Saturday, December 14, 2013

Inventing a religion... or not

by Mary Reed and Eric Mayer
Authors of the John the Lord Chamberlain Mysteries 

Writers create worlds, people them with their characters -- and sometimes invent religions.

We must plead guilty to having done so. A major part of the plot of Two For Joy, the second adventure of our protagonist John, Lord Chamberlain to Emperor Justinian, involves a religious movement known as the Michaelites.

Named after its leader, the core Michaelite belief is the Quadrinity, explained in a kitchen conversation between John's servant Peter and Hypatia, an Egyptian then employed as a gardener in the imperial gardens:

"I know you worship the gods of Egypt, Hypatia, and so perhaps the finer points of theology do not intrude upon your reflections," he began, quickly adding "and I see you are valiantly trying to conceal your amusement at an old man's words. However, the beliefs of these Michaelites are rather unsettling, to say the least. Their deity, it would seem, is comprised of four parts, one entirely human. It's not so long since that they would have been immediately executed for daring to even breathe such a thought." His voice trembled slightly at the very thought.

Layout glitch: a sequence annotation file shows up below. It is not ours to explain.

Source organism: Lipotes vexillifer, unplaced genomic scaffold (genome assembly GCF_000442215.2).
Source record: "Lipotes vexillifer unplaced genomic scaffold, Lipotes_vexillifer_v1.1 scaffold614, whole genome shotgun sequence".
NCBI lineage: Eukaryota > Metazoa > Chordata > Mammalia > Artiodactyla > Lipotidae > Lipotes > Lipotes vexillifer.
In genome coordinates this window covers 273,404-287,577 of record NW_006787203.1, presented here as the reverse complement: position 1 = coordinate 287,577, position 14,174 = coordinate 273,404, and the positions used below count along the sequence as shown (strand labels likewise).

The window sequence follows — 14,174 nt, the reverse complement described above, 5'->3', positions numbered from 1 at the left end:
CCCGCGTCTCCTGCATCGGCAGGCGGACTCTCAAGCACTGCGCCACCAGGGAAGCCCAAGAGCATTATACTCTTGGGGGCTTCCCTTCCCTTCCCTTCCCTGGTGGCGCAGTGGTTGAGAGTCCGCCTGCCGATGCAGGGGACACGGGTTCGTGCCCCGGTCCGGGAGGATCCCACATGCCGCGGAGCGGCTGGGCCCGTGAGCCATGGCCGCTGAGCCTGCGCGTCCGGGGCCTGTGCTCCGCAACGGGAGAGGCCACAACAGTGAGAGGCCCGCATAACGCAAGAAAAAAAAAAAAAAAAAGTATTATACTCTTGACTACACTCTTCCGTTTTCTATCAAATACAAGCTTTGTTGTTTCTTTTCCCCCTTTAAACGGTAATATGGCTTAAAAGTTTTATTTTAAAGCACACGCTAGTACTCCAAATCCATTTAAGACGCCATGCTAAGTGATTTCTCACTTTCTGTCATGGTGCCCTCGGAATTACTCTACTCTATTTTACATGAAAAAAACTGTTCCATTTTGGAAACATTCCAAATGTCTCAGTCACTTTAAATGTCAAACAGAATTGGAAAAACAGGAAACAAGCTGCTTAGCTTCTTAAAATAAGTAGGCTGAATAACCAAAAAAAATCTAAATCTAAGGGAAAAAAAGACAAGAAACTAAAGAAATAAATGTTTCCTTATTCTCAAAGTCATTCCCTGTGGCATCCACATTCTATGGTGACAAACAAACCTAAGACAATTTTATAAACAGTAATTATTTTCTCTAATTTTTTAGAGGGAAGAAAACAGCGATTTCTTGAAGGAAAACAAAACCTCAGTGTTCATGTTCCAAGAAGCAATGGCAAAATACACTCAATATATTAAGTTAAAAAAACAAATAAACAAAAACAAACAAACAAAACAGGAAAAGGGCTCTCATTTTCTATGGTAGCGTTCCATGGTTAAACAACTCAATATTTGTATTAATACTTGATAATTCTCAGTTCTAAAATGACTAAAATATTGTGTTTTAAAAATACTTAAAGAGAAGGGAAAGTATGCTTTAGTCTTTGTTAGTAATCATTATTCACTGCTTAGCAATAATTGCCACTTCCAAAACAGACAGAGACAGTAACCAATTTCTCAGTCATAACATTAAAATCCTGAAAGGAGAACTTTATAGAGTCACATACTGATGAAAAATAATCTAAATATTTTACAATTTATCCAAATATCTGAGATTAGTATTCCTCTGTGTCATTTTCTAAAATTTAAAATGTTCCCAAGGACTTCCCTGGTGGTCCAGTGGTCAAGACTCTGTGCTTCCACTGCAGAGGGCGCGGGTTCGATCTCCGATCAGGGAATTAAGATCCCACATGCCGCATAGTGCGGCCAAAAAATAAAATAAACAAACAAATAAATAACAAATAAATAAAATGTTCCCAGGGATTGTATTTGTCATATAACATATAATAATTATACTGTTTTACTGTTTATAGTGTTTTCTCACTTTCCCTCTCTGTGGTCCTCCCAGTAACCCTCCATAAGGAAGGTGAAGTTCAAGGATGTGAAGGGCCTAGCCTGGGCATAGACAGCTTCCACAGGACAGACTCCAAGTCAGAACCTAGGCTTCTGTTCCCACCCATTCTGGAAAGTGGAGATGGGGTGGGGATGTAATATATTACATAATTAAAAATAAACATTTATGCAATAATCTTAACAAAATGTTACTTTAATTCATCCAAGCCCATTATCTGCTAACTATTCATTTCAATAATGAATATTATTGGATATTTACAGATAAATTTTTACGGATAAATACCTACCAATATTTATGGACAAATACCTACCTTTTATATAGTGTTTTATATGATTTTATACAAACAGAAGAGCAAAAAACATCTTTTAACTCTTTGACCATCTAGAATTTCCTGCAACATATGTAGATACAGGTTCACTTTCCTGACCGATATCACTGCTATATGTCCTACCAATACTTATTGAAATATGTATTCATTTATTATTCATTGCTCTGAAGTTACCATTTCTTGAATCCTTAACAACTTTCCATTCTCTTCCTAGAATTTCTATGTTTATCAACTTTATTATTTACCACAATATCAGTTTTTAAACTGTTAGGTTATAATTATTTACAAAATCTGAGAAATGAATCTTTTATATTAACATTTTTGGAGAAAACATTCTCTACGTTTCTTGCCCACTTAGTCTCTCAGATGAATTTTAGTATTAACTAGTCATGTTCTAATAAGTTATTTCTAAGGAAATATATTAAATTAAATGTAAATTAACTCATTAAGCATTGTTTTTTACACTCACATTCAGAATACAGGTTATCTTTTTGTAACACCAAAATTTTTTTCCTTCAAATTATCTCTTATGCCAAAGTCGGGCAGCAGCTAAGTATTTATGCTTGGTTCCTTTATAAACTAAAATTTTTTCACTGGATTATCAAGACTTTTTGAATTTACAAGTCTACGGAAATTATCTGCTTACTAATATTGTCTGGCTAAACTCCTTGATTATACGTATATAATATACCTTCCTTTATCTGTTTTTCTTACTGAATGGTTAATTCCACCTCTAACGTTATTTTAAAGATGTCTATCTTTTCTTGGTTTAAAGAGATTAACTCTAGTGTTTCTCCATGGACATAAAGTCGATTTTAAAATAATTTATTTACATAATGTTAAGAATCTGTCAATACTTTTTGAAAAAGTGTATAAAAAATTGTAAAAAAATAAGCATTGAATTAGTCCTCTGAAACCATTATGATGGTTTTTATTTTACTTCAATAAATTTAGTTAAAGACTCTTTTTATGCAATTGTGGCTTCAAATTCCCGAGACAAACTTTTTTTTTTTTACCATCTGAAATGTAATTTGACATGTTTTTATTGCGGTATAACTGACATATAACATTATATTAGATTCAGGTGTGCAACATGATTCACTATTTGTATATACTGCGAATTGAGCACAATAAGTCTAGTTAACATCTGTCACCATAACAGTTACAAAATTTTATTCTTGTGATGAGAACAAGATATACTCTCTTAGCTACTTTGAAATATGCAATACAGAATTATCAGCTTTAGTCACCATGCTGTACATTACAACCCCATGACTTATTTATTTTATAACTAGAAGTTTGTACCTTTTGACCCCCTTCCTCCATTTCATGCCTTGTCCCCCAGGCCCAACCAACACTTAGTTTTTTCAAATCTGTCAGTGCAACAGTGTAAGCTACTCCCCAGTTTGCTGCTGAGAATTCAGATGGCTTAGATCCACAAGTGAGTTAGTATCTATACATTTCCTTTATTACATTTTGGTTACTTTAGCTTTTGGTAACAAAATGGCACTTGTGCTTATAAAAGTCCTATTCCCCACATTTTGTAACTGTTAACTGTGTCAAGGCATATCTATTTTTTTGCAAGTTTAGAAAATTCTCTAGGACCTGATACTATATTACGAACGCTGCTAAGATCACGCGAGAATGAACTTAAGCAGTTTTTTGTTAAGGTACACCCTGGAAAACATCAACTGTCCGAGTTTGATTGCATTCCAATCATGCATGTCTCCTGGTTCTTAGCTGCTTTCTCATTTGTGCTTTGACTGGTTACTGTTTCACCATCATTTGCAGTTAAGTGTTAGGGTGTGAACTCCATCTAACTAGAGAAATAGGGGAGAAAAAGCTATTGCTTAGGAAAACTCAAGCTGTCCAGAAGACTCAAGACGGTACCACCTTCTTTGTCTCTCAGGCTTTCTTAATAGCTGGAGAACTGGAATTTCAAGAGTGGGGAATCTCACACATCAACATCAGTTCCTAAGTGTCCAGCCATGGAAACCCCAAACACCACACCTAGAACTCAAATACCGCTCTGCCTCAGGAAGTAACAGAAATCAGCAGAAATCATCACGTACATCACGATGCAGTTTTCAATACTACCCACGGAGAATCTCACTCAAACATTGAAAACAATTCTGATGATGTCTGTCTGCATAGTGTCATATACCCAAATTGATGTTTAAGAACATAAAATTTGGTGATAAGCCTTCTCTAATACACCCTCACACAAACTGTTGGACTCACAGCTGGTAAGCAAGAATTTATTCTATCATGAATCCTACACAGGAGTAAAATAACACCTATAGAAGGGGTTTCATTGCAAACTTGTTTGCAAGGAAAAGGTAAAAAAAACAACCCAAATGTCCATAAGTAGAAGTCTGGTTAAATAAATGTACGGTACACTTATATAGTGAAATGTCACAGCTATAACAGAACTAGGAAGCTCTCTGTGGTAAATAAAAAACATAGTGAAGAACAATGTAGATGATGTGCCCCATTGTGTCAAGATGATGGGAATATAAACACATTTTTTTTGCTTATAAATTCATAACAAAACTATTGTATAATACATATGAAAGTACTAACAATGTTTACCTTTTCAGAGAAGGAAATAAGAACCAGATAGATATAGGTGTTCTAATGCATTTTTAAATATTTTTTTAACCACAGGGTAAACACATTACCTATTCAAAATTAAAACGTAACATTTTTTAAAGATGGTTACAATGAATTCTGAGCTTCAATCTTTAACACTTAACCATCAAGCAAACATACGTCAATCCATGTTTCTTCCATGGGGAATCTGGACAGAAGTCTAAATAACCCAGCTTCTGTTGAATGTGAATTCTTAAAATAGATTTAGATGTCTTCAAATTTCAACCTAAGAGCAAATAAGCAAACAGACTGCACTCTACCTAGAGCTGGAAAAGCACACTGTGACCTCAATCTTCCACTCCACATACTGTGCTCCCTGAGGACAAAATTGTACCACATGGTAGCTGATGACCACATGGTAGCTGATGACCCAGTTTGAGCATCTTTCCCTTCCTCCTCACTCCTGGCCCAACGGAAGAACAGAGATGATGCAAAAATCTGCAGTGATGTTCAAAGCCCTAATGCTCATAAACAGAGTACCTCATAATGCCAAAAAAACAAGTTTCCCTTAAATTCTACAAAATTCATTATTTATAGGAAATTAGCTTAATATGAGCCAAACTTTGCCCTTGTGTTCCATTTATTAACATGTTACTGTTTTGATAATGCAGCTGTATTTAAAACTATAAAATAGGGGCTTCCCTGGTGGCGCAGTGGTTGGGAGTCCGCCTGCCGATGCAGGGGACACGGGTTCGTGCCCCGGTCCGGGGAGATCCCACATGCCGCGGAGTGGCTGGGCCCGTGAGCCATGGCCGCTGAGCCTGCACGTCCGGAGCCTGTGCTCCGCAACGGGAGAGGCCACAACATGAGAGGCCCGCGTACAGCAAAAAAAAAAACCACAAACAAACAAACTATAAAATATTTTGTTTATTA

Two For Joy begins with the spontaneous combustion deaths of a trio of Constantinople stylites, those holy men who spend their lives atop pillars. Michael, camped out with a number of followers at a shrine some distance from the city, then demands an audience with Justinian before further fires occur.

The topic of the proposed audience, he is asked?

"Concerning my ascending to the patriarchy and, of course, to co-equal rulership with Justinian." Michael replied calmly.